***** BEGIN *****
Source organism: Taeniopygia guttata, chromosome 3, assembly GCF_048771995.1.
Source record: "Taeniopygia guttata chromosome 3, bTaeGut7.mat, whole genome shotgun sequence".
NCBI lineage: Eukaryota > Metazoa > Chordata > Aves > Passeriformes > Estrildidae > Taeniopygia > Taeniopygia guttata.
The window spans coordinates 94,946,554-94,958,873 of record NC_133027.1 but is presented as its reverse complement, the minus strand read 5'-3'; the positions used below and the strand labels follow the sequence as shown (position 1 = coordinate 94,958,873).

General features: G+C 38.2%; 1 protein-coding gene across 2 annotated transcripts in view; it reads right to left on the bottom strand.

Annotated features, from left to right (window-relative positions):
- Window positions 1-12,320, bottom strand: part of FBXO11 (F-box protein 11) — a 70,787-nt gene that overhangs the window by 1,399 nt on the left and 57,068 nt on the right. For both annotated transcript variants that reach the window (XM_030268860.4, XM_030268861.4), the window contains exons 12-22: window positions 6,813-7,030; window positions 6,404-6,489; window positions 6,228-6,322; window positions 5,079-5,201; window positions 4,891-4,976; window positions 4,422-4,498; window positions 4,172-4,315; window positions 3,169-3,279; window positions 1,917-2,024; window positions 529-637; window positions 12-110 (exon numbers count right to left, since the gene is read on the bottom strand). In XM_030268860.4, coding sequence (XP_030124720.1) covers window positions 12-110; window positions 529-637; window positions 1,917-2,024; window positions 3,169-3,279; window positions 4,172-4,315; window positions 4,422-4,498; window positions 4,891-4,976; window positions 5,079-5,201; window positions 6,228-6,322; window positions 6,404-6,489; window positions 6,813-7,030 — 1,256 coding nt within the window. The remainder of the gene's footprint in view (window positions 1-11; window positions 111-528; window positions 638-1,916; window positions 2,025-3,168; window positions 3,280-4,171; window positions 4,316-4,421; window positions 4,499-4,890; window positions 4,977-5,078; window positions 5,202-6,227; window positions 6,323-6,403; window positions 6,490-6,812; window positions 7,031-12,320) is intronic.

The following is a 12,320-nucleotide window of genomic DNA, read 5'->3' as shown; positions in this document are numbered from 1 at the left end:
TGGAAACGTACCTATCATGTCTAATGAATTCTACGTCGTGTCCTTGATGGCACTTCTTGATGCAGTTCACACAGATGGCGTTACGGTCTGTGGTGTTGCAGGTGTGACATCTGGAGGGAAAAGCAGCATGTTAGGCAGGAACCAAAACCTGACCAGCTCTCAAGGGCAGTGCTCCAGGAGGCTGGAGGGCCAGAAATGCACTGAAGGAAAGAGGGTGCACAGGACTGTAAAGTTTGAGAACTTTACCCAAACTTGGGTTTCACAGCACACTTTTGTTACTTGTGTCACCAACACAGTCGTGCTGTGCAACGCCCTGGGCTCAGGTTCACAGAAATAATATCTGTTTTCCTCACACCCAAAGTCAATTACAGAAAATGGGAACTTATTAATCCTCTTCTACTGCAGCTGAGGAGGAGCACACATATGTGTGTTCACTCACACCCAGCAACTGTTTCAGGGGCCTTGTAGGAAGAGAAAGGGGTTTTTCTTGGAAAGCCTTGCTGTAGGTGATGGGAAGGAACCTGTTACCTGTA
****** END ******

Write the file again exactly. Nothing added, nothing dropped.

Source organism: Taeniopygia guttata, chromosome 3, assembly GCF_048771995.1.
Source record: "Taeniopygia guttata chromosome 3, bTaeGut7.mat, whole genome shotgun sequence".
NCBI lineage: Eukaryota > Metazoa > Chordata > Aves > Passeriformes > Estrildidae > Taeniopygia > Taeniopygia guttata.
The window spans coordinates 94,946,554-94,958,873 of record NC_133027.1 but is presented as its reverse complement, the minus strand read 5'-3'; the positions used below and the strand labels follow the sequence as shown (position 1 = coordinate 94,958,873).

General features: G+C 38.2%; 1 protein-coding gene across 2 annotated transcripts in view; it reads right to left on the bottom strand.

Annotated features, from left to right (window-relative positions):
- Window positions 1-12,320, bottom strand: part of FBXO11 (F-box protein 11) — a 70,787-nt gene that overhangs the window by 1,399 nt on the left and 57,068 nt on the right. For both annotated transcript variants that reach the window (XM_030268860.4, XM_030268861.4), the window contains exons 12-22: window positions 6,813-7,030; window positions 6,404-6,489; window positions 6,228-6,322; window positions 5,079-5,201; window positions 4,891-4,976; window positions 4,422-4,498; window positions 4,172-4,315; window positions 3,169-3,279; window positions 1,917-2,024; window positions 529-637; window positions 12-110 (exon numbers count right to left, since the gene is read on the bottom strand). In XM_030268860.4, coding sequence (XP_030124720.1) covers window positions 12-110; window positions 529-637; window positions 1,917-2,024; window positions 3,169-3,279; window positions 4,172-4,315; window positions 4,422-4,498; window positions 4,891-4,976; window positions 5,079-5,201; window positions 6,228-6,322; window positions 6,404-6,489; window positions 6,813-7,030 — 1,256 coding nt within the window. The remainder of the gene's footprint in view (window positions 1-11; window positions 111-528; window positions 638-1,916; window positions 2,025-3,168; window positions 3,280-4,171; window positions 4,316-4,421; window positions 4,499-4,890; window positions 4,977-5,078; window positions 5,202-6,227; window positions 6,323-6,403; window positions 6,490-6,812; window positions 7,031-12,320) is intronic.

The following is a 12,320-nucleotide window of genomic DNA, read 5'->3' as shown; positions in this document are numbered from 1 at the left end:
TGGAAACGTACCTATCATGTCTAATGAATTCTACGTCGTGTCCTTGATGGCACTTCTTGATGCAGTTCACACAGATGGCGTTACGGTCTGTGGTGTTGCAGGTGTGACATCTGGAGGGAAAAGCAGCATGTTAGGCAGGAACCAAAACCTGACCAGCTCTCAAGGGCAGTGCTCCAGGAGGCTGGAGGGCCAGAAATGCACTGAAGGAAAGAGGGTGCACAGGACTGTAAAGTTTGAGAACTTTACCCAAACTTGGGTTTCACAGCACACTTTTGTTACTTGTGTCACCAACACAGTCGTGCTGTGCAACGCCCTGGGCTCAGGTTCACAGAAATAATATCTGTTTTCCTCACACCCAAAGTCAATTACAGAAAATGGGAACTTATTAATCCTCTTCTACTGCAGCTGAGGAGGAGCACACATATGTGTGTTCACTCACACCCAGCAACTGTTTCAGGGGCCTTGTAGGAAGAGAAAGGGGTTTTTCTTGGAAAGCCTTGCTGTAGGTGATGGGAAGGAACCTGTTACCTGTA